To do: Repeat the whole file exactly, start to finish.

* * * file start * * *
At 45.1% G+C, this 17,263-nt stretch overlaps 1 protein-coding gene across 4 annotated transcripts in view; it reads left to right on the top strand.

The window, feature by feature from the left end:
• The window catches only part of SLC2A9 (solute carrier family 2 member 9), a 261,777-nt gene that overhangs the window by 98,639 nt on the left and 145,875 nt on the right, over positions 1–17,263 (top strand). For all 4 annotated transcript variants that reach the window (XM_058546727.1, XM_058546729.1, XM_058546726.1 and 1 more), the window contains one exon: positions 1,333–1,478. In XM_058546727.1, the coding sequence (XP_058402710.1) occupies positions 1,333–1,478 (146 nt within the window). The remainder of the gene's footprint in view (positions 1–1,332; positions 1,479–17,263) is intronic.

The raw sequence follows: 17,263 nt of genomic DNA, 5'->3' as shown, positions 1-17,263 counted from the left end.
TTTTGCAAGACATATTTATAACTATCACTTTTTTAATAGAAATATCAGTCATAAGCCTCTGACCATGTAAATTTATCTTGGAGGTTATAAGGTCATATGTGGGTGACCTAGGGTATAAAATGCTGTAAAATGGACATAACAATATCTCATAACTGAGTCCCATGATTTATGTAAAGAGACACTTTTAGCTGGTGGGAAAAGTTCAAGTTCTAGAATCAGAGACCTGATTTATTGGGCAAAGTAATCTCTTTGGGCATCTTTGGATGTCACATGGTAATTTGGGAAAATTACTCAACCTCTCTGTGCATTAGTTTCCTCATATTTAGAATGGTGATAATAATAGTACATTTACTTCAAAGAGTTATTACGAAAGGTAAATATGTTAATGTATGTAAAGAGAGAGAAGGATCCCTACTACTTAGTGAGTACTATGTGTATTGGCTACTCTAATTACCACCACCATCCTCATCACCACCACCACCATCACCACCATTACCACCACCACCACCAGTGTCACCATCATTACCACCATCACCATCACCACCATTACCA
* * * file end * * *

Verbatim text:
At 45.1% G+C, this 17,263-nt stretch overlaps 1 protein-coding gene across 4 annotated transcripts in view; it reads left to right on the top strand.

The window, feature by feature from the left end:
• The window catches only part of SLC2A9 (solute carrier family 2 member 9), a 261,777-nt gene that overhangs the window by 98,639 nt on the left and 145,875 nt on the right, over positions 1–17,263 (top strand). For all 4 annotated transcript variants that reach the window (XM_058546727.1, XM_058546729.1, XM_058546726.1 and 1 more), the window contains one exon: positions 1,333–1,478. In XM_058546727.1, the coding sequence (XP_058402710.1) occupies positions 1,333–1,478 (146 nt within the window). The remainder of the gene's footprint in view (positions 1–1,332; positions 1,479–17,263) is intronic.

The raw sequence follows: 17,263 nt of genomic DNA, 5'->3' as shown, positions 1-17,263 counted from the left end.
TTTTGCAAGACATATTTATAACTATCACTTTTTTAATAGAAATATCAGTCATAAGCCTCTGACCATGTAAATTTATCTTGGAGGTTATAAGGTCATATGTGGGTGACCTAGGGTATAAAATGCTGTAAAATGGACATAACAATATCTCATAACTGAGTCCCATGATTTATGTAAAGAGACACTTTTAGCTGGTGGGAAAAGTTCAAGTTCTAGAATCAGAGACCTGATTTATTGGGCAAAGTAATCTCTTTGGGCATCTTTGGATGTCACATGGTAATTTGGGAAAATTACTCAACCTCTCTGTGCATTAGTTTCCTCATATTTAGAATGGTGATAATAATAGTACATTTACTTCAAAGAGTTATTACGAAAGGTAAATATGTTAATGTATGTAAAGAGAGAGAAGGATCCCTACTACTTAGTGAGTACTATGTGTATTGGCTACTCTAATTACCACCACCATCCTCATCACCACCACCACCATCACCACCATTACCACCACCACCACCAGTGTCACCATCATTACCACCATCACCATCACCACCATTACCA